During the 1850s and 1860s engineers carried out a piecemeal raising of the level of central Chicago. Streets, sidewalks and buildings were physically raised on hydraulic jacks or jackscrews. The work was funded by private property owners and public funds.
During the 19th century, the elevation of the Chicago area was not much higher than the shorelines of Lake Michigan, so for many years there was little or no naturally occurring drainage from the city surface. The lack of drainage caused unpleasant living conditions, and standing water harbored pathogens that caused numerous epidemics. Epidemics including typhoid fever and dysentery blighted Chicago six years in a row culminating in the 1854 outbreak of cholera that killed six percent of the city’s population.
The crisis forced the city's engineers and aldermen to take the drainage problem seriously and after many heated discussions—and following at least one false start—a solution eventually materialized. In 1856, engineer Ellis S. Chesbrough drafted a plan for the installation of a citywide sewerage system and submitted it to the Common Council, which adopted the plan. Workers then laid drains, covered and refinished roads and sidewalks with several feet of soil, and raised most buildings to the new grade with hydraulic jacks.
In January 1858, the first masonry building in Chicago to be thus raised—a four-story, 70-foot (21 m) long, 750-ton brick structure situated at the north-east corner of Randolph Street and Dearborn Street—was lifted on two hundred jackscrews to its new grade, which was 6 feet 2 inches (1.88 m) higher than the old one, “without the slightest injury to the building.” It was the first of more than fifty comparably large masonry buildings to be raised that year. The contractor was Bostonian engineer James Brown, who went on to partner with longtime Chicago engineer James Hollingsworth; Brown and Hollingsworth became the first and, it seems, the busiest building raising partnership in the city. Before the year was out, they were lifting brick buildings more than 100 feet (30 m) long, and the following spring they took the contract to raise a brick block more than twice that length again.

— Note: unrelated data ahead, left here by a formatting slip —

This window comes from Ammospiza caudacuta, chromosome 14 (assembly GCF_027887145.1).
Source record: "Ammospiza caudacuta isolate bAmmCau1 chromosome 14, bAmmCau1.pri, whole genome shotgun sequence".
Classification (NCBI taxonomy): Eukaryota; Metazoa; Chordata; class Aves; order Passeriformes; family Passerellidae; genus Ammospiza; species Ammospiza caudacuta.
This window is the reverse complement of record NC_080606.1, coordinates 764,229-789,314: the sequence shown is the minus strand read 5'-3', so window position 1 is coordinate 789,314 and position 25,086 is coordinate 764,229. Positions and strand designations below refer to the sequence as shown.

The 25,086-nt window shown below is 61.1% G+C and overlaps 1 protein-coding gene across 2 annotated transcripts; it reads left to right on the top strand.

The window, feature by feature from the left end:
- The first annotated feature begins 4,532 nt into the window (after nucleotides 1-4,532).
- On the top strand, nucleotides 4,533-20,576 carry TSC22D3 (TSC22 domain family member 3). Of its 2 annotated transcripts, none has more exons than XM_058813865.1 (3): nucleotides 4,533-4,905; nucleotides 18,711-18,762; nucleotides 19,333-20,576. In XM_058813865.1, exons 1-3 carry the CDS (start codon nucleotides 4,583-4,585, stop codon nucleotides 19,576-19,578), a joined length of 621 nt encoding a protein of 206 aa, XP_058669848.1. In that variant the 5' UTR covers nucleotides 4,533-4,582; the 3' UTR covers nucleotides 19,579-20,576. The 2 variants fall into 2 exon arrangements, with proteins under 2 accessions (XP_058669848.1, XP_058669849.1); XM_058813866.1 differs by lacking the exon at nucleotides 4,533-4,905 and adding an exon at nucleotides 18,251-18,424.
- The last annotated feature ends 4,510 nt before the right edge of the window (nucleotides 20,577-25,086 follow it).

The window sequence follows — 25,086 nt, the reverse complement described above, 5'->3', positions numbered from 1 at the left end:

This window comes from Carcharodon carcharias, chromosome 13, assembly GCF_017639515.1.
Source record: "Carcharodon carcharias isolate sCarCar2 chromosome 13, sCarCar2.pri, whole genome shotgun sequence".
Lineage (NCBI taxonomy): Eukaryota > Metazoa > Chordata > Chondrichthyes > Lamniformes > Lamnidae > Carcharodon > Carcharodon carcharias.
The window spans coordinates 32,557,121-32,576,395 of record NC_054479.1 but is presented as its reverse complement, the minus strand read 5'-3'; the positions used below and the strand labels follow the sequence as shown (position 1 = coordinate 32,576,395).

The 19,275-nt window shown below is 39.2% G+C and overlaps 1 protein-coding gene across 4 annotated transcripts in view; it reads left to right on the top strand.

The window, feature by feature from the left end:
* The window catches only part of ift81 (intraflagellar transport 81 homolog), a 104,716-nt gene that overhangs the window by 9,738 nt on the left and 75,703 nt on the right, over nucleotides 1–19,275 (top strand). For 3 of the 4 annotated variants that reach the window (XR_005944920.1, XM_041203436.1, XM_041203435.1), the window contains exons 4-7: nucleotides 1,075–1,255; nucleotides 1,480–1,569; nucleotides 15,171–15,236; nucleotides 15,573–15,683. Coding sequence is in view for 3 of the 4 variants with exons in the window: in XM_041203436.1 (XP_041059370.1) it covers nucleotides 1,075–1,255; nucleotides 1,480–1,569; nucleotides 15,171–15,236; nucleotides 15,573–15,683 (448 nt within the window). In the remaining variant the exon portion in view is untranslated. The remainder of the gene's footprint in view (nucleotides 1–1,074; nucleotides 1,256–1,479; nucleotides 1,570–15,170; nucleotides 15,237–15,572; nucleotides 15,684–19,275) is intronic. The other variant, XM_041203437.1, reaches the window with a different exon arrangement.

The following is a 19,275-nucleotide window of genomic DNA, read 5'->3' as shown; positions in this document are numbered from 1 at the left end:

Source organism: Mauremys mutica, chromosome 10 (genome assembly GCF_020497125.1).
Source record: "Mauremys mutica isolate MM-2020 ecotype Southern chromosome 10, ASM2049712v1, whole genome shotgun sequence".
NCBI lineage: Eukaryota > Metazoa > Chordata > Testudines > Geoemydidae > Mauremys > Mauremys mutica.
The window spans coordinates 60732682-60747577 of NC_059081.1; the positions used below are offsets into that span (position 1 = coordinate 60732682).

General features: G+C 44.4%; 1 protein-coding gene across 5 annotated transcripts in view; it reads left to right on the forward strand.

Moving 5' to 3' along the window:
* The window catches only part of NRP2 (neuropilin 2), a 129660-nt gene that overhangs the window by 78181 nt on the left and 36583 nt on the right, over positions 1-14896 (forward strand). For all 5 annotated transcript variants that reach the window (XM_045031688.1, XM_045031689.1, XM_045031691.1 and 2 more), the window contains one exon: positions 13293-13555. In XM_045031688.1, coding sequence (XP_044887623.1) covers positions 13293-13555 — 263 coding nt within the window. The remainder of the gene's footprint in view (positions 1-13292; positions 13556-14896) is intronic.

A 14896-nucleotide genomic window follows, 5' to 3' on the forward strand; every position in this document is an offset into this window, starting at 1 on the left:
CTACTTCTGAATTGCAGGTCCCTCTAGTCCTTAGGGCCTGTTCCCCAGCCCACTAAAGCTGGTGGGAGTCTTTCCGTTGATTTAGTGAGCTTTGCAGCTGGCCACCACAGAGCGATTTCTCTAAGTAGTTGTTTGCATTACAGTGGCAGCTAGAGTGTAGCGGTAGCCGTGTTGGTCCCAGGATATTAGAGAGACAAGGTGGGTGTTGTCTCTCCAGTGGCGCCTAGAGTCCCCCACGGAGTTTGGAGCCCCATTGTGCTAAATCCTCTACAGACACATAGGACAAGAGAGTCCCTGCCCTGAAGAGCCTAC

By 1860, confidence was sufficiently high that a consortium of no fewer than six engineers—including Brown, Hollingsworth and George Pullman—took on one of the most impressive locations in the city and hoisted it up complete and in one go. They lifted half a city block on Lake Street, between Clark Street and LaSalle Street; a solid masonry row of shops, offices, printeries, etc., 320 feet (98 m) long, comprising brick and stone buildings, some four stories high, some five, having a footprint taking up almost one acre (4,000 m2) of space, and an estimated all in weight including hanging sidewalks of thirty five thousand tons. Businesses operating out of these premises were not closed down for the lifting; as the buildings were being raised, people came, went, shopped and worked in them as if nothing out of the ordinary were happening. In five days the entire assembly was elevated 4 feet 8 inches (1.42 m) in the air by a team consisting of six hundred men using six thousand jackscrews, ready for new foundation walls to be built underneath. The spectacle drew crowds of thousands, who were on the final day permitted to walk at the old ground level, among the jacks.